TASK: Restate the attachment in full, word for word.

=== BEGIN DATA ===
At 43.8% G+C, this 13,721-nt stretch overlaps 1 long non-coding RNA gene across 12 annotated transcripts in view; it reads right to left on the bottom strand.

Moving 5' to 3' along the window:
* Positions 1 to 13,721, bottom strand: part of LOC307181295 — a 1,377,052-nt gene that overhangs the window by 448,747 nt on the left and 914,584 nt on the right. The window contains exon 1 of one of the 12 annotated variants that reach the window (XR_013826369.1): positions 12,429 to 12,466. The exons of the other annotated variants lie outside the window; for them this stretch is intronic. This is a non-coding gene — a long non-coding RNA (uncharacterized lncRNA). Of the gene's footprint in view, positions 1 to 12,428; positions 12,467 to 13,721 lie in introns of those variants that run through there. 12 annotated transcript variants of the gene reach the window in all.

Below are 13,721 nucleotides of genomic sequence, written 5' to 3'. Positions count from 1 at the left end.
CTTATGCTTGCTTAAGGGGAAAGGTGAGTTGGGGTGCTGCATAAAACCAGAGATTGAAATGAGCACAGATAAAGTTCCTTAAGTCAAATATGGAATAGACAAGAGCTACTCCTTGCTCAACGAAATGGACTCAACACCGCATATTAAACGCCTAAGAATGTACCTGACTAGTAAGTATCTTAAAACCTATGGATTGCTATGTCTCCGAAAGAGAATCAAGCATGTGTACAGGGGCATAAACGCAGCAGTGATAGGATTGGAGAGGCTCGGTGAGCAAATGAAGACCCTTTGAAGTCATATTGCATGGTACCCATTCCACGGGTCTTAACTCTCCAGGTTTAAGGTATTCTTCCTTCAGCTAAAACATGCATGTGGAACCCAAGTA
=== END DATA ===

At 43.8% G+C, this 13,721-nt stretch overlaps 1 long non-coding RNA gene across 12 annotated transcripts in view; it reads right to left on the bottom strand.

Moving 5' to 3' along the window:
* Positions 1 to 13,721, bottom strand: part of LOC307181295 — a 1,377,052-nt gene that overhangs the window by 448,747 nt on the left and 914,584 nt on the right. The window contains exon 1 of one of the 12 annotated variants that reach the window (XR_013826369.1): positions 12,429 to 12,466. The exons of the other annotated variants lie outside the window; for them this stretch is intronic. This is a non-coding gene — a long non-coding RNA (uncharacterized lncRNA). Of the gene's footprint in view, positions 1 to 12,428; positions 12,467 to 13,721 lie in introns of those variants that run through there. 12 annotated transcript variants of the gene reach the window in all.

Below are 13,721 nucleotides of genomic sequence, written 5' to 3'. Positions count from 1 at the left end.
CTTATGCTTGCTTAAGGGGAAAGGTGAGTTGGGGTGCTGCATAAAACCAGAGATTGAAATGAGCACAGATAAAGTTCCTTAAGTCAAATATGGAATAGACAAGAGCTACTCCTTGCTCAACGAAATGGACTCAACACCGCATATTAAACGCCTAAGAATGTACCTGACTAGTAAGTATCTTAAAACCTATGGATTGCTATGTCTCCGAAAGAGAATCAAGCATGTGTACAGGGGCATAAACGCAGCAGTGATAGGATTGGAGAGGCTCGGTGAGCAAATGAAGACCCTTTGAAGTCATATTGCATGGTACCCATTCCACGGGTCTTAACTCTCCAGGTTTAAGGTATTCTTCCTTCAGCTAAAACATGCATGTGGAACCCAAGTA